How to Tell If You’re Polyamorous

This is a question I see a lot of in online forums and groups. People talking about their attraction to other people outside of their romantic relationship, flirting and then feeling guilty, or even going so far as to start an affair. These posts tend to be fraught with fear, anxiety, guilt, and also anger, defiance, and frustration. There are a lot of reasons why people consider polyamory, a lot of ways that it can possibly work, and also a lot of ways it definitely does not work.

(BTW, this may be a multi-part blog, written over several weeks, since there’s so much to be said about this. There have literally been entire books, and books about books, written and published about this topic.)


The first distinction I want to bring up here is that there are different ways to think about polyamory. One is as a lifestyle choice, another is as a sexual orientation. It may seem like the difference here is only word choice, but it does lead to very different ways that people can behave.

I personally relate to polyamory as a lifestyle choice. To me, this means that I have always had attraction to other people, even when I’m in a monogamous relationship. The only issue is to decide what I’m going to do about that attraction. I can choose to go either way: either remain monogamous and don’t do anything about my attraction to other people, or enter a polyamorous relationship that allows me to act on that attraction.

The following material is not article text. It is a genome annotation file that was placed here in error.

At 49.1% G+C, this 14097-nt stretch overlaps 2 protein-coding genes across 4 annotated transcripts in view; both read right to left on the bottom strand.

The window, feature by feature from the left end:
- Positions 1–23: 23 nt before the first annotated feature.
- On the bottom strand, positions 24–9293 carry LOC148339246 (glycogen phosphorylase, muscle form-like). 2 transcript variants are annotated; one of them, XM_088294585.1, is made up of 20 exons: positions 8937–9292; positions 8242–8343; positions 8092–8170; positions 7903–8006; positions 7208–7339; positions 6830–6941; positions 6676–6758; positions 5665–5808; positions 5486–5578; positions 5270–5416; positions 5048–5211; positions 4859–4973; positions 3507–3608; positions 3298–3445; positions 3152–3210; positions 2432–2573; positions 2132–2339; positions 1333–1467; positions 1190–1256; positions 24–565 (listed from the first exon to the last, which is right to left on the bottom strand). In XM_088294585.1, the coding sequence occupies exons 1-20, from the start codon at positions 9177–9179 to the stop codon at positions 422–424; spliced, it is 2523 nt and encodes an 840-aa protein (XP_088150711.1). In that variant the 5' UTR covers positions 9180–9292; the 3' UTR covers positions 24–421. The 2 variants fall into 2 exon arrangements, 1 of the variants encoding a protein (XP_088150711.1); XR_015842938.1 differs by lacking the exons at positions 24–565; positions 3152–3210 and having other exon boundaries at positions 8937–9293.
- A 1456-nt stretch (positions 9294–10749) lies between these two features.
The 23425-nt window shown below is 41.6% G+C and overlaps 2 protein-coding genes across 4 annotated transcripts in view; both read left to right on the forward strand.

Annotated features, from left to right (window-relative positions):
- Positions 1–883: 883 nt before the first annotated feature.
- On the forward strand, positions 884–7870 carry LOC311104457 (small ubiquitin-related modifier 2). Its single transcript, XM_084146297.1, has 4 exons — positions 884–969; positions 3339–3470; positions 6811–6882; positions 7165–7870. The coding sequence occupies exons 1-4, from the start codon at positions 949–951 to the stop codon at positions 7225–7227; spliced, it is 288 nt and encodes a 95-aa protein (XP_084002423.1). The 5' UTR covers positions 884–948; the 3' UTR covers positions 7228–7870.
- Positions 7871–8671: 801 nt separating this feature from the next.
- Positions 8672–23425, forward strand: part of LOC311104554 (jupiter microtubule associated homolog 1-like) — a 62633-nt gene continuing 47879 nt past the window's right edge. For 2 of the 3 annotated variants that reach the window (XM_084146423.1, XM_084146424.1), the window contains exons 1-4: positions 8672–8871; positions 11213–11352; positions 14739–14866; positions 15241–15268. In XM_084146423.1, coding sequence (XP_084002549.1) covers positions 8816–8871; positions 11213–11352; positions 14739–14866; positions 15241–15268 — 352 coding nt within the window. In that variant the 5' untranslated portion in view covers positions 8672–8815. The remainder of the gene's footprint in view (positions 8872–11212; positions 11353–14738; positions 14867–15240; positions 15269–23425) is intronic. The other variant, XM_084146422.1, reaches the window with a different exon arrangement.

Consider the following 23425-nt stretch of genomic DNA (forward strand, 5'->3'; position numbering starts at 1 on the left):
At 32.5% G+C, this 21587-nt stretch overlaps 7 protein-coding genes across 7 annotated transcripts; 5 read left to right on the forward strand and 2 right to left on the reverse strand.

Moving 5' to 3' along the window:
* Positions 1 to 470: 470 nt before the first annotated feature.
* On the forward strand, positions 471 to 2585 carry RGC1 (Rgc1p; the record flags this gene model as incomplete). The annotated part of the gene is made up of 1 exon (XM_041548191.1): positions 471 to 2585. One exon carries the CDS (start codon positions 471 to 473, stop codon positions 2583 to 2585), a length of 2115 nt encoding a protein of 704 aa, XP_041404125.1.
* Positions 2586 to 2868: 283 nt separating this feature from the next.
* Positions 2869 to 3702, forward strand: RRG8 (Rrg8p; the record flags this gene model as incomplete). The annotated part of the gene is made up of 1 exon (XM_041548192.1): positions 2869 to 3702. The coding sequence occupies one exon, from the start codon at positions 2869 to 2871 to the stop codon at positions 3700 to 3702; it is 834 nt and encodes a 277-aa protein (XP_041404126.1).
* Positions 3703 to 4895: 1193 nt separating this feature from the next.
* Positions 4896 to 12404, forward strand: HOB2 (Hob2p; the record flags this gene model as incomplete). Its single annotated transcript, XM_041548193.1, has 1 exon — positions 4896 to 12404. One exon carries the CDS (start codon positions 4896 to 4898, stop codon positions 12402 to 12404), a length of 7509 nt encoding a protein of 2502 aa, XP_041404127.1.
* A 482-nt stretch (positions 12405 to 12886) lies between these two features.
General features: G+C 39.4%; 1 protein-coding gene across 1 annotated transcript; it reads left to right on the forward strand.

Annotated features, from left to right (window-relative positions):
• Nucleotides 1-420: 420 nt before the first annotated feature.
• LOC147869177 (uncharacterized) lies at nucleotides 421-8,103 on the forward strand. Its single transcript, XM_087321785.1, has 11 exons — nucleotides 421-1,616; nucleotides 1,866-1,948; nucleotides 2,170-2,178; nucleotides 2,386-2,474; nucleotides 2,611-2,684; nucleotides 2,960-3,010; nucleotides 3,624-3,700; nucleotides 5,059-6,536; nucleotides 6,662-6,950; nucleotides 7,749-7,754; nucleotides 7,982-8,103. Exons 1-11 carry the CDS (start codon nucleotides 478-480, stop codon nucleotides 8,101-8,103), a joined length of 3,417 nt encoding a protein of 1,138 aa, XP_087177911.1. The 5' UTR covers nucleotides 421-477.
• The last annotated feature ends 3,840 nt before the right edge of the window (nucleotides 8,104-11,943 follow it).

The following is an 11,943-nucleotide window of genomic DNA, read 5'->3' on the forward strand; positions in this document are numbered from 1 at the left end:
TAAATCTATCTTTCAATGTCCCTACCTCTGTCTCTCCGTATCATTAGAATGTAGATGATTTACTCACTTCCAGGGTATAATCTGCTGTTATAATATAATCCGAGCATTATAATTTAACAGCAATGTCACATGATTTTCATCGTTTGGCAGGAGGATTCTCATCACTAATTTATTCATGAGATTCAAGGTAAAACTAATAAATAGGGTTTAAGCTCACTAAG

As a sexual orientation, polyamory is something that’s built into your bones, like being queer or trans. You’ve felt it your entire life, and until you discovered the term “polyamory”, you thought there was something weird, different, or wrong with you. You just didn’t fit in. Discovering that there is a term for it, and a community of people that felt the same way, brings a sense of comfort, acceptance, and belonging.

There are still others who consider themselves monogamous as an orientation. Their experience is that once they are in a romantic relationship, their attraction to other people simply disappears.

And here’s another thing: you may not settle on how you relate to it, until you’ve had one or several polyamrous experiences.


Other phrases I tend to hear a lot are:

  • “I tried polyamory once, and it didn’t work out.”
  • “I could never be polyamorous because I get jealous.”


“I tried polyamory once, and it didn’t work out.”

Well, of course it didn’t work out, it was your first try! 

This is something I read in The Ethical Slut, and I’ve held fast to the commitment of Polyamory ever since. Think about your first attempt at a monogamous relationship. Maybe you were 13 years old. For me, I was 16. It was juvenile, immature, underdeveloped. I was just going through the motions, and had no idea what I was supposed to do. Now looking back at it, it was terrible and didn’t have any of the fundamental aspects of a solid relationship.

But here’s the thing: I didn’t stop there. I tried again. And again. And again. And failed again. And again. And again. (Presuming that “failure” means the end of the relationship, which is the typical societal meaning of the word… and it doesn’t necessarily have to mean that)